Survey: Historically low rig counts, crude prices continue to affect oil and gas workforce

Since 2014, over 61% of oilfield service company owners have reduced their rates for top customers by more than 20%, and over 65% have seen their gross revenues decline by over 30%, according to a survey of owners and C-level executives of privately held US companies conducted by Citadel Advisory Group, a boutique investment banking firm serving oil and gas and related industries.

The start of 2016 brought continued bad news for the energy industry, but the embers of optimism glowed at even the slightest whisper of recovery. During the three weeks that Citadel’s survey was open in March, rig counts bottomed out at the lowest level since Baker Hughes began publishing data in 1949, settling at 476 at survey’s close, but West Texas Intermediate (WTI) prices inched upward, buoyed by rumors of an OPEC production freeze, landing at $39.44 on March 18.

Respondents did not expect much more from the crude markets, as 76% of the respondents expect the WTI price to remain below $40 barrel at June 30.

Chris Frevert, managing director of Citadel, commented, “Most of the service and manufacturing company executives that we’ve spoken with came into 2016 with low expectations for any meaningful recovery and are planning for another down year.”

The real loser in the downturn is the energy sector worker, as 92% of respondents have reduced their workforce, including 41% that have laid-off more than 30% of their staff. Only 25% of these company execs plan to hold current staffing levels or add employees in the next three months, giving rise to more layoffs for the majority of companies. For those workers who are able to maintain a position, there will likely be changes to compensation for some, as more than 50% or respondents said they intend to implement decreases in pay and 38% indicated that benefits would be cut to adjust to current conditions.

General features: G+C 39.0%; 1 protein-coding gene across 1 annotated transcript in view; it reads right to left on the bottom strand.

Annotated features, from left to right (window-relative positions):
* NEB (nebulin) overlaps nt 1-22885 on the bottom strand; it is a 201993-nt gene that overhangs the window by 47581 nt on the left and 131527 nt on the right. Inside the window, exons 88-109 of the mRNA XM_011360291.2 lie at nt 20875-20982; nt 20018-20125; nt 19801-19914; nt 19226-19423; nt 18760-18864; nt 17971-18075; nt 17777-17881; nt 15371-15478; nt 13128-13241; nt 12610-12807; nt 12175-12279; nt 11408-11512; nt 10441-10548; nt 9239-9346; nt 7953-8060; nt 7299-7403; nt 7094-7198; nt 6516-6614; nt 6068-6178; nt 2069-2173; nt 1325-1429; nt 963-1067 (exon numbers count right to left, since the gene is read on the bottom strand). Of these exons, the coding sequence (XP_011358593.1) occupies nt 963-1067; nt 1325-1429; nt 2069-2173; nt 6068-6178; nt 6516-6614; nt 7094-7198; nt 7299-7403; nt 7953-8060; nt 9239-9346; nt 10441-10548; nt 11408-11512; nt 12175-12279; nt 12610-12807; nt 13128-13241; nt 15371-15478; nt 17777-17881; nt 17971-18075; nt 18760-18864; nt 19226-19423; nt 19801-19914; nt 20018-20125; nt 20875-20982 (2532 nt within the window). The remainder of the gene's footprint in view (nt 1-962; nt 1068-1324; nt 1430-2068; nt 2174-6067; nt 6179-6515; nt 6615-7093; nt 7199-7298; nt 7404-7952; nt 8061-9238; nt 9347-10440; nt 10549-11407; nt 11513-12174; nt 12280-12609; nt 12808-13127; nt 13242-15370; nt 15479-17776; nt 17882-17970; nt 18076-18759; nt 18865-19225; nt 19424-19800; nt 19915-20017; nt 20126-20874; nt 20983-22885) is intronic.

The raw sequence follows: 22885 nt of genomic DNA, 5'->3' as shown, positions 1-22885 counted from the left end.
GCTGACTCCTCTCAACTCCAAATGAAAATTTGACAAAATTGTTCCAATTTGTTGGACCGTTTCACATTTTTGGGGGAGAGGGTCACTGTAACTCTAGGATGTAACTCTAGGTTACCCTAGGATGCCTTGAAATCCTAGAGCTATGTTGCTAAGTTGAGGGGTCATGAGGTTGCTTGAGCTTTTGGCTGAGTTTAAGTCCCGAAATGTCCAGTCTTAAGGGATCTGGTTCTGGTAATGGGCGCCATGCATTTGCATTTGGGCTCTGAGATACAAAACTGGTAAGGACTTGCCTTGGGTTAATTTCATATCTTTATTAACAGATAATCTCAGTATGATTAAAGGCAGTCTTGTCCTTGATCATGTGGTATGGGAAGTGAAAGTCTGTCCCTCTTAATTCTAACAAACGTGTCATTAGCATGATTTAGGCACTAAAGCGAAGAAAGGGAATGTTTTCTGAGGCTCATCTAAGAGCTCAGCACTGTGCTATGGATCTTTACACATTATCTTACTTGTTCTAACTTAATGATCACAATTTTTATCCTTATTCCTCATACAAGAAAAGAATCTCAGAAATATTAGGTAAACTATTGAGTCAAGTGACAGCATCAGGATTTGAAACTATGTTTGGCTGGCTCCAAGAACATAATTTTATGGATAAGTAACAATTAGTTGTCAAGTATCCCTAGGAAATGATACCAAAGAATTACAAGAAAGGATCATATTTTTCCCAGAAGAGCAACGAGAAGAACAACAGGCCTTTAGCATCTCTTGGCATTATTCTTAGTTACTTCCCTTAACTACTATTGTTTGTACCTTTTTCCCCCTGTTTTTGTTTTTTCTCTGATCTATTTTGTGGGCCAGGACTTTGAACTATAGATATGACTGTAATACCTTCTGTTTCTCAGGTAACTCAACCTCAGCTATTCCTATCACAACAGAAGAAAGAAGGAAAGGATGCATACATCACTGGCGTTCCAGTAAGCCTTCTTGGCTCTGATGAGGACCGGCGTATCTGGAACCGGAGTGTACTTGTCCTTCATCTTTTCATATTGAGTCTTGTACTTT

“There is a very real emotional toll that’s being taken as these execs deal with letting good people go.” Frevert remarked.

A respondent from the Bakken region commented on the industry in general: “Proactive and positive political policies need to be implemented to encourage business in the energy space. There needs to be a better education to the public in how energy provides so much to North America's standard of living.”

As with the previous two surveys that Citadel has conducted regarding the effects of the downturn on mid-market oilfield service companies, the majority of respondents have been in business for more than 10 years and represented companies in all major US basins.

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